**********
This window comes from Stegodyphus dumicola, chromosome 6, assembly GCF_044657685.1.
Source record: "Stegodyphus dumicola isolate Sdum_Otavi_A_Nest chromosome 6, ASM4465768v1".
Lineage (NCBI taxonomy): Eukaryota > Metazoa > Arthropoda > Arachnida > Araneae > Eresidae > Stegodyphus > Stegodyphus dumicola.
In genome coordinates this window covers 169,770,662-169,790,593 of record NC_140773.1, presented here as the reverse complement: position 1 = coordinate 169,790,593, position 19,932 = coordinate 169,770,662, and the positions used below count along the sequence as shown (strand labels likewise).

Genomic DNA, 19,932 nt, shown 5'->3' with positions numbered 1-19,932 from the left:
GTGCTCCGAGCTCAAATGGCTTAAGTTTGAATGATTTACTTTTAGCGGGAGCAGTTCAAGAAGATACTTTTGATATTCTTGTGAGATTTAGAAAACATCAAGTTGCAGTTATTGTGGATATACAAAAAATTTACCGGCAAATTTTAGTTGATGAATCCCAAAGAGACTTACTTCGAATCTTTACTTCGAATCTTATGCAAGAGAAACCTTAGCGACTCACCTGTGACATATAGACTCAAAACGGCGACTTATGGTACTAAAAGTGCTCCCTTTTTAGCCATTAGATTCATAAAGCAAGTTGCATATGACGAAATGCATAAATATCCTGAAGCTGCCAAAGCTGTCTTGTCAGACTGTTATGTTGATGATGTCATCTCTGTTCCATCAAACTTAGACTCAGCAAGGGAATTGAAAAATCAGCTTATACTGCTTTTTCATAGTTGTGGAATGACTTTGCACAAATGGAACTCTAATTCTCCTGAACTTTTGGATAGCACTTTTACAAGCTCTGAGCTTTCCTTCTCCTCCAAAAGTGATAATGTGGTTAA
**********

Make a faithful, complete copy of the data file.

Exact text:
This window comes from Stegodyphus dumicola, chromosome 6, assembly GCF_044657685.1.
Source record: "Stegodyphus dumicola isolate Sdum_Otavi_A_Nest chromosome 6, ASM4465768v1".
Lineage (NCBI taxonomy): Eukaryota > Metazoa > Arthropoda > Arachnida > Araneae > Eresidae > Stegodyphus > Stegodyphus dumicola.
In genome coordinates this window covers 169,770,662-169,790,593 of record NC_140773.1, presented here as the reverse complement: position 1 = coordinate 169,790,593, position 19,932 = coordinate 169,770,662, and the positions used below count along the sequence as shown (strand labels likewise).

Genomic DNA, 19,932 nt, shown 5'->3' with positions numbered 1-19,932 from the left:
GTGCTCCGAGCTCAAATGGCTTAAGTTTGAATGATTTACTTTTAGCGGGAGCAGTTCAAGAAGATACTTTTGATATTCTTGTGAGATTTAGAAAACATCAAGTTGCAGTTATTGTGGATATACAAAAAATTTACCGGCAAATTTTAGTTGATGAATCCCAAAGAGACTTACTTCGAATCTTTACTTCGAATCTTATGCAAGAGAAACCTTAGCGACTCACCTGTGACATATAGACTCAAAACGGCGACTTATGGTACTAAAAGTGCTCCCTTTTTAGCCATTAGATTCATAAAGCAAGTTGCATATGACGAAATGCATAAATATCCTGAAGCTGCCAAAGCTGTCTTGTCAGACTGTTATGTTGATGATGTCATCTCTGTTCCATCAAACTTAGACTCAGCAAGGGAATTGAAAAATCAGCTTATACTGCTTTTTCATAGTTGTGGAATGACTTTGCACAAATGGAACTCTAATTCTCCTGAACTTTTGGATAGCACTTTTACAAGCTCTGAGCTTTCCTTCTCCTCCAAAAGTGATAATGTGGTTAA